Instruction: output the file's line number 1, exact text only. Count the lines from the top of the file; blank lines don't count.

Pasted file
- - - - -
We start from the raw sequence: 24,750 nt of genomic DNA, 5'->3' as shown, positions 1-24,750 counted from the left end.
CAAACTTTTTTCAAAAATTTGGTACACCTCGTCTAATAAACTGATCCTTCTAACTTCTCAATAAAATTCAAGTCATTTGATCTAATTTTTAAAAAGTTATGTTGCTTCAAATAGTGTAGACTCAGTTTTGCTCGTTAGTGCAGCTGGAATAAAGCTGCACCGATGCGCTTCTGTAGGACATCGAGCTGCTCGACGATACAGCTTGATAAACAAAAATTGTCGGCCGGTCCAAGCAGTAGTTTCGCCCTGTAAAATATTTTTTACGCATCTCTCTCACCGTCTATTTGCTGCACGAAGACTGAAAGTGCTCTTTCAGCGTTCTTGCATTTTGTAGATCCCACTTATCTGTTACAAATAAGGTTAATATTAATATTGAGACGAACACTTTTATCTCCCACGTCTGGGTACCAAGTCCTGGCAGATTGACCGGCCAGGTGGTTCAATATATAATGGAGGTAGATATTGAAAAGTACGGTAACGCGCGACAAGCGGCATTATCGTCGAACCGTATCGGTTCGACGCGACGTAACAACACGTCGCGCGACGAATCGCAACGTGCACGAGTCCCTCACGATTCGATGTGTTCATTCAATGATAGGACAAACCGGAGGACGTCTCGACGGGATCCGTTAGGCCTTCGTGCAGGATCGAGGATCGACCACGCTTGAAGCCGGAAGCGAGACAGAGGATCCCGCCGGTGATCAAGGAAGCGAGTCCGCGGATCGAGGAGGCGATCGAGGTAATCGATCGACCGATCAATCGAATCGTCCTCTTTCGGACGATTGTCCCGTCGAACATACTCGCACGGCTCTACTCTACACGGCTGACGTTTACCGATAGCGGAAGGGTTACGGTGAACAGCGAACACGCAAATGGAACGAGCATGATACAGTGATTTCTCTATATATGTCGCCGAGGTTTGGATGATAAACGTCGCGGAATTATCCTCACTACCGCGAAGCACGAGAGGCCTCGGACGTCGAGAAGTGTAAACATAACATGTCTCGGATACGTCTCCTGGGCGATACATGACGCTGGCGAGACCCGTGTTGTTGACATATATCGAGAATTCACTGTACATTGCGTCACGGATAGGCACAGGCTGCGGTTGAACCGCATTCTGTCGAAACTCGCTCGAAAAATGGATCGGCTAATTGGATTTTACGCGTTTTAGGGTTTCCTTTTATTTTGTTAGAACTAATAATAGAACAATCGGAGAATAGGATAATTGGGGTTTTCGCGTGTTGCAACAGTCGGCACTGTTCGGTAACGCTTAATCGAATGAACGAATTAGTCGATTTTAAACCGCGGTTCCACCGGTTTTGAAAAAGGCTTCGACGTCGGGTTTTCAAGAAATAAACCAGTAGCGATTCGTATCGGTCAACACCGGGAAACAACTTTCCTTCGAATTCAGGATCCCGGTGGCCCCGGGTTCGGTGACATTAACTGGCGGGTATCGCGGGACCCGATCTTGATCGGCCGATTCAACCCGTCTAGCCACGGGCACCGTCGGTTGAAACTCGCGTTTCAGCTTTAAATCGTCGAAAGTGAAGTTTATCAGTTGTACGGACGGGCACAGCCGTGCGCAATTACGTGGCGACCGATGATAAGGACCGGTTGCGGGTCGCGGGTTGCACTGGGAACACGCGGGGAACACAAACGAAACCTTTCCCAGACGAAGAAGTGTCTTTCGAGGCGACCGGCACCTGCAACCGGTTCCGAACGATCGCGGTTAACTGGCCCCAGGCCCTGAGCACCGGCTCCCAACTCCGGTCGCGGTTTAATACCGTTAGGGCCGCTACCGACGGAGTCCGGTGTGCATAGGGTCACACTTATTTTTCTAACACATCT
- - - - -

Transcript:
We start from the raw sequence: 24,750 nt of genomic DNA, 5'->3' as shown, positions 1-24,750 counted from the left end.